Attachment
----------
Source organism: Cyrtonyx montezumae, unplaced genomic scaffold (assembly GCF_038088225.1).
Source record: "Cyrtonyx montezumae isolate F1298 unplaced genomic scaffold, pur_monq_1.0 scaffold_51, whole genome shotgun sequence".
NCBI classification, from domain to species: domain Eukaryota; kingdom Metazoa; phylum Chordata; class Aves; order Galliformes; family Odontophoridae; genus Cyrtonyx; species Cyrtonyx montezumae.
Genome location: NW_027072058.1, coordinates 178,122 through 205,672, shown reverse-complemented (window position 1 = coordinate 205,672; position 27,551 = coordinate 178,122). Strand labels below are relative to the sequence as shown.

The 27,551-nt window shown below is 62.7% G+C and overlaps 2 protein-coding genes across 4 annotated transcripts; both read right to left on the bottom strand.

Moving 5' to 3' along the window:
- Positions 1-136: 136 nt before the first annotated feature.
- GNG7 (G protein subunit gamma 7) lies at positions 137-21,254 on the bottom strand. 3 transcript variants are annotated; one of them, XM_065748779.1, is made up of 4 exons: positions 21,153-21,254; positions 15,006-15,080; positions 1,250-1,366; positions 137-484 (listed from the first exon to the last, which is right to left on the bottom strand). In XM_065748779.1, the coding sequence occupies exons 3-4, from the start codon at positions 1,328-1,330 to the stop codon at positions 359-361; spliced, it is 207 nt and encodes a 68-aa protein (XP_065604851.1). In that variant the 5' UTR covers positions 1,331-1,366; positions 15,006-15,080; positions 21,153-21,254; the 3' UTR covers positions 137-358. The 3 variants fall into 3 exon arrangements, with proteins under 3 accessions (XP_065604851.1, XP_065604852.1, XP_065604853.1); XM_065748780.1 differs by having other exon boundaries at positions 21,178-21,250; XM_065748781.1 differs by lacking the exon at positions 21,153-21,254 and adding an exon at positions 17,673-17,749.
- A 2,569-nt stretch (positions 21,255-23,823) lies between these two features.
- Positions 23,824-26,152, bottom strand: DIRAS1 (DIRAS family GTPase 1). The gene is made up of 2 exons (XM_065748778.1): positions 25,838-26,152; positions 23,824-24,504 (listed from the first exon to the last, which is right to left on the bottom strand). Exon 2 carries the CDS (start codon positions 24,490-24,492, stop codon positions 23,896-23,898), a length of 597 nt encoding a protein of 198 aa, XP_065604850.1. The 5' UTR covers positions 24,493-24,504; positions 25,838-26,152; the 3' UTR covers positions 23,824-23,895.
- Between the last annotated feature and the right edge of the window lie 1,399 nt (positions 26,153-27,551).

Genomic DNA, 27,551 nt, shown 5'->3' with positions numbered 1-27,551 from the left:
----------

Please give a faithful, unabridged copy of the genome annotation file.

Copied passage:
Source organism: Cyrtonyx montezumae, unplaced genomic scaffold (assembly GCF_038088225.1).
Source record: "Cyrtonyx montezumae isolate F1298 unplaced genomic scaffold, pur_monq_1.0 scaffold_51, whole genome shotgun sequence".
NCBI classification, from domain to species: domain Eukaryota; kingdom Metazoa; phylum Chordata; class Aves; order Galliformes; family Odontophoridae; genus Cyrtonyx; species Cyrtonyx montezumae.
Genome location: NW_027072058.1, coordinates 178,122 through 205,672, shown reverse-complemented (window position 1 = coordinate 205,672; position 27,551 = coordinate 178,122). Strand labels below are relative to the sequence as shown.

The 27,551-nt window shown below is 62.7% G+C and overlaps 2 protein-coding genes across 4 annotated transcripts; both read right to left on the bottom strand.

Moving 5' to 3' along the window:
- Positions 1-136: 136 nt before the first annotated feature.
- GNG7 (G protein subunit gamma 7) lies at positions 137-21,254 on the bottom strand. 3 transcript variants are annotated; one of them, XM_065748779.1, is made up of 4 exons: positions 21,153-21,254; positions 15,006-15,080; positions 1,250-1,366; positions 137-484 (listed from the first exon to the last, which is right to left on the bottom strand). In XM_065748779.1, the coding sequence occupies exons 3-4, from the start codon at positions 1,328-1,330 to the stop codon at positions 359-361; spliced, it is 207 nt and encodes a 68-aa protein (XP_065604851.1). In that variant the 5' UTR covers positions 1,331-1,366; positions 15,006-15,080; positions 21,153-21,254; the 3' UTR covers positions 137-358. The 3 variants fall into 3 exon arrangements, with proteins under 3 accessions (XP_065604851.1, XP_065604852.1, XP_065604853.1); XM_065748780.1 differs by having other exon boundaries at positions 21,178-21,250; XM_065748781.1 differs by lacking the exon at positions 21,153-21,254 and adding an exon at positions 17,673-17,749.
- A 2,569-nt stretch (positions 21,255-23,823) lies between these two features.
- Positions 23,824-26,152, bottom strand: DIRAS1 (DIRAS family GTPase 1). The gene is made up of 2 exons (XM_065748778.1): positions 25,838-26,152; positions 23,824-24,504 (listed from the first exon to the last, which is right to left on the bottom strand). Exon 2 carries the CDS (start codon positions 24,490-24,492, stop codon positions 23,896-23,898), a length of 597 nt encoding a protein of 198 aa, XP_065604850.1. The 5' UTR covers positions 24,493-24,504; positions 25,838-26,152; the 3' UTR covers positions 23,824-23,895.
- Between the last annotated feature and the right edge of the window lie 1,399 nt (positions 26,153-27,551).

Genomic DNA, 27,551 nt, shown 5'->3' with positions numbered 1-27,551 from the left: